To evaluate whether the automatic exposure compensation in the presence of high-density materials can affect the measurement of alveolar bone level.
Thirty regions of seven dry skulls and six mandibles were radiographed with and without a high-density material, using two digital radiographic technologies: photostimulable phosphor plate (PSP, Digora Optime) and sensor (CMOS, Digora Toto), totaling 120 images. The distances from the cement–enamel junction to the alveolar bone crest were measured using cone-beam computed tomography (CBCT) images to represent the reference standard. The same measurements of alveolar bone level and the average of the pixel values of the image were evaluated on the radiographs. Paired t test compared the average pixel values and alveolar bone-level measurements between images with and without high-density material. One-way analysis of variance compared the difference between radiographic and CBCT measurements (α = 0.05).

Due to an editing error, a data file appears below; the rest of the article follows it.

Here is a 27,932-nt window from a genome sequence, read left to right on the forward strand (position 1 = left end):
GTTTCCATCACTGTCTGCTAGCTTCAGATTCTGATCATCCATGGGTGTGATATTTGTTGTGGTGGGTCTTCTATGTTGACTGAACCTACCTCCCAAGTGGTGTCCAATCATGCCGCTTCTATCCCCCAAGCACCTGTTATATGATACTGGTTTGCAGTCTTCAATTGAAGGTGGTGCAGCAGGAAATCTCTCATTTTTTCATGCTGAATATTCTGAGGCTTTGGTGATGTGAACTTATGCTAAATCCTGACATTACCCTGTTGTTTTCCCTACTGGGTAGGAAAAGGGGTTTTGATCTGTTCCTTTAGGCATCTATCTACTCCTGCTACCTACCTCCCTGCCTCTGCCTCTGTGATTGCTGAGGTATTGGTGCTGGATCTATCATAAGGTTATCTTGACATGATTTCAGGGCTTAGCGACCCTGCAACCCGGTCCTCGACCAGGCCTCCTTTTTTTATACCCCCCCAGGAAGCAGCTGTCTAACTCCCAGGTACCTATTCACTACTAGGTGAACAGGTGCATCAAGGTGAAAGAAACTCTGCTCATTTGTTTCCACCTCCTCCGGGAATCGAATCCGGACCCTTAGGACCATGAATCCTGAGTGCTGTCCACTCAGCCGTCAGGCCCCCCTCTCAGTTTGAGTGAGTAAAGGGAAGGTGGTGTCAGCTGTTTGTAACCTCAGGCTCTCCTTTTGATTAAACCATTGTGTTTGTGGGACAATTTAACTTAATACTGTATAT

The high-density material reduced the pixel values in PSP (p = 0.002) and CMOS (p < 0.001) technologies, demonstrating the AEC functioning in both technologies. There was no difference in bone-level measurements between the images without and with the high-density material for both technologies (p ≥ 0.091), or between the tomographic and radiographic measurements (p ≥ 0.319).
In the presence of high-density material, the automatic exposure compensation reduces the average pixel values of the images (i.e., images get darker), but does not influence the radiographic measurements of alveolar bone level.